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Utrecht – The founder of the Iconic Houses Network explains why these homes are such a treat for design fans – and what the masterpieces of the future could be.
Seoul – Daniel Valle Architects brought a typical 90s dwelling straight into the present with a process that mirrored the history of the neighbourhood.
London – With the help of some rather light materials, Craftworks turned the heavy ruins of a forsaken chapel into a bright four-bedroom home.
Copenhagen – The accordion features in the Brought Together House make room for stepchildren every other week –and turn into adult-friendly spaces when they’re gone.
Melbourne, Australia – A residential renovation by Austin Maynard Architects focused on sharing its garden spaces with the neighbours.
Kanagawa, Japan – The making of a residence and workspace designed by Schemata Architects engages the building’s history while introducing normcore.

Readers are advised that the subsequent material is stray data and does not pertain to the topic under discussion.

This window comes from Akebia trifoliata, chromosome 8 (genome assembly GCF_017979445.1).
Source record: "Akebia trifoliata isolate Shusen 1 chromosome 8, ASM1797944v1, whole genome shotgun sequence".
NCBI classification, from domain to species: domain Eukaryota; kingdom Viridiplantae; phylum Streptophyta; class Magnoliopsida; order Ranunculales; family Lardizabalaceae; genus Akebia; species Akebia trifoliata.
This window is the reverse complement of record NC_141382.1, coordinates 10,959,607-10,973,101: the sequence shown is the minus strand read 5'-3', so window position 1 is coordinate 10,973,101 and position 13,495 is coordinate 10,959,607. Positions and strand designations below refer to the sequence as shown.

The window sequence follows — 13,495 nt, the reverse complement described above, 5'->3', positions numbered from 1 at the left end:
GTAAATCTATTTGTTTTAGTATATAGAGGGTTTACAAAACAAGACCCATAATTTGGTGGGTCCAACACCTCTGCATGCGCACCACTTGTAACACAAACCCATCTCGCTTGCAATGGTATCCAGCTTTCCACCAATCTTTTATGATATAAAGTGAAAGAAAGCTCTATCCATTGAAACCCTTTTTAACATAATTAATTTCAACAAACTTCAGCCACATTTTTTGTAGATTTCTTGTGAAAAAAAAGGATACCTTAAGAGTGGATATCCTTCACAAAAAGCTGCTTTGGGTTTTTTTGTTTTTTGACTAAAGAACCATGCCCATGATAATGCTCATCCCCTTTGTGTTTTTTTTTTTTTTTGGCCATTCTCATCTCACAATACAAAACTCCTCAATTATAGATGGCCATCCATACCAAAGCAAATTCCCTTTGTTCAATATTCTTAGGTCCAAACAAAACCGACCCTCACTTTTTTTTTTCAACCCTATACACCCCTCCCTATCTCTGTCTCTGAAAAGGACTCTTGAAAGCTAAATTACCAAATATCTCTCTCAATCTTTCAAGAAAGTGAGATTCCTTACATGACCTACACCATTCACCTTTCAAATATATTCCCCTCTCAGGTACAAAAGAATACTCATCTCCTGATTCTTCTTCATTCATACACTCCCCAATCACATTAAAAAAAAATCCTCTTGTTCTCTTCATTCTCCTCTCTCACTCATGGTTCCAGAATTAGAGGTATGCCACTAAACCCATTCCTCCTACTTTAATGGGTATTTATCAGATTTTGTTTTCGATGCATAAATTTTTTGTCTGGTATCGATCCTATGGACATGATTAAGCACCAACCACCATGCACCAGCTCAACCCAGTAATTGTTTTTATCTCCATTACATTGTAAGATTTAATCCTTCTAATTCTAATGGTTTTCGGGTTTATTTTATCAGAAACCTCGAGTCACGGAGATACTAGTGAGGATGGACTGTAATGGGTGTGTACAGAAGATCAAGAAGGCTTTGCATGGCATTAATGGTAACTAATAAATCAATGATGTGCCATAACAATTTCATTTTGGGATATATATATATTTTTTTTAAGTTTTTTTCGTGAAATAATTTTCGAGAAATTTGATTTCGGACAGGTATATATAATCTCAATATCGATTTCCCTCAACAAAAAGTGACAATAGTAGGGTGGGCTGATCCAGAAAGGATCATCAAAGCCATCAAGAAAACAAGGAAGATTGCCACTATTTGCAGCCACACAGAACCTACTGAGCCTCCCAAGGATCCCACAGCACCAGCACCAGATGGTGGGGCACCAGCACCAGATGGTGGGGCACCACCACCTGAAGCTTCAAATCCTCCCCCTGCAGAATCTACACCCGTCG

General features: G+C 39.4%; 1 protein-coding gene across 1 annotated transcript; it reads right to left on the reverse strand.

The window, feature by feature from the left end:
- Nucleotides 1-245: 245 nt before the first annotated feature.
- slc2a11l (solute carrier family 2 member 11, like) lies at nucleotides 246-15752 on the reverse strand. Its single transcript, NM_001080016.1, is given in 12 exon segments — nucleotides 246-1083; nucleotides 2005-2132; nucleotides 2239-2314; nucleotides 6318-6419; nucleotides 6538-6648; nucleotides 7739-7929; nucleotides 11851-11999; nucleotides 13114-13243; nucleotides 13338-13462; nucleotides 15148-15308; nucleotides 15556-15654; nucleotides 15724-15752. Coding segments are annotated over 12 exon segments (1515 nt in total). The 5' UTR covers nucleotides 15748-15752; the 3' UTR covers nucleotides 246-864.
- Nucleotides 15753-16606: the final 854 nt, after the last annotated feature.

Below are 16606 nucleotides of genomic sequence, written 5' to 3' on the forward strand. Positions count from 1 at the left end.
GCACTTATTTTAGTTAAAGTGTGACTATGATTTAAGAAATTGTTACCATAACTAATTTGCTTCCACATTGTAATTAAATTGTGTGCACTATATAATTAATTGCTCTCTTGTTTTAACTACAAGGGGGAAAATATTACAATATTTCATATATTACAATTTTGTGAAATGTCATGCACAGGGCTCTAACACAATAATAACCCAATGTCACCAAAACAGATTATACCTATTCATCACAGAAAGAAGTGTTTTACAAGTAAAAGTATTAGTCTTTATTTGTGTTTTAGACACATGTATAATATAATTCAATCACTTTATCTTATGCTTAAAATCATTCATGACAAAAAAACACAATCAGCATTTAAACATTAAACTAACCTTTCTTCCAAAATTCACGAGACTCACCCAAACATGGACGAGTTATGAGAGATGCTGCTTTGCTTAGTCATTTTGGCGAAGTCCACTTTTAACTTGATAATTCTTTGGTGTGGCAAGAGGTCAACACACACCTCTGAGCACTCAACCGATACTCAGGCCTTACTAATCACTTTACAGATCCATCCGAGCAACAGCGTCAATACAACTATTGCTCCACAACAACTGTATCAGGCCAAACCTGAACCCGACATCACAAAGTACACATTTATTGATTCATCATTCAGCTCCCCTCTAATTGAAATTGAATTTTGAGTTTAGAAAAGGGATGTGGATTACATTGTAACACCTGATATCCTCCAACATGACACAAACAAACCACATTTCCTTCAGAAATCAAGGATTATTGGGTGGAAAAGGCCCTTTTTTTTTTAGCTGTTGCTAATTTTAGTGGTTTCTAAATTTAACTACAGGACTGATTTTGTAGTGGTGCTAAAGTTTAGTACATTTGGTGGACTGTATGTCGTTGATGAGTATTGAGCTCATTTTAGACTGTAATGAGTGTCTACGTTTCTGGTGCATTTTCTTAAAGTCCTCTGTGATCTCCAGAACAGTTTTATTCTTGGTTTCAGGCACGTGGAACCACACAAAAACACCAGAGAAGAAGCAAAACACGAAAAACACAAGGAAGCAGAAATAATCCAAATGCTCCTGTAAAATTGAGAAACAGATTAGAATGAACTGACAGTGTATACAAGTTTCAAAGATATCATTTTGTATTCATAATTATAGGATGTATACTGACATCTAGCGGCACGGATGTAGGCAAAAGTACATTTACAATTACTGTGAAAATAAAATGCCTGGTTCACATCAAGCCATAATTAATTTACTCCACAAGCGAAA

New York City – Typically penthouse-only perks are democratized in 100 Norfolk as ODA turns a limitation into a USP and architectural convention on its head.
BEIJING – Reinterpretating the siheyuan, Arch Studio uses a meandering walkway to disrupt the hierarchy and formality of the Qing dynasty courtyard house.
CARPI, Italy – A minimalist design by Gian Luca Montanari of MGGM Studio takes a structural approach to space, balancing architectural volumes with the outdoors.
BRABANT – Barcode Architects brings simplicity, material quality, and a contemporary appearance to a villa in Brabant, the .
PICHICUY – On the Chilean coast, the Pacific Ocean is in view from a geometric gem of a house designed by Veronica Arcos.
MURAZ – The architects maintained the original layout of masonry and woodwork but synthesized it and clarified its relationship in a minimal architectural language.
© 2018 St-W Publishers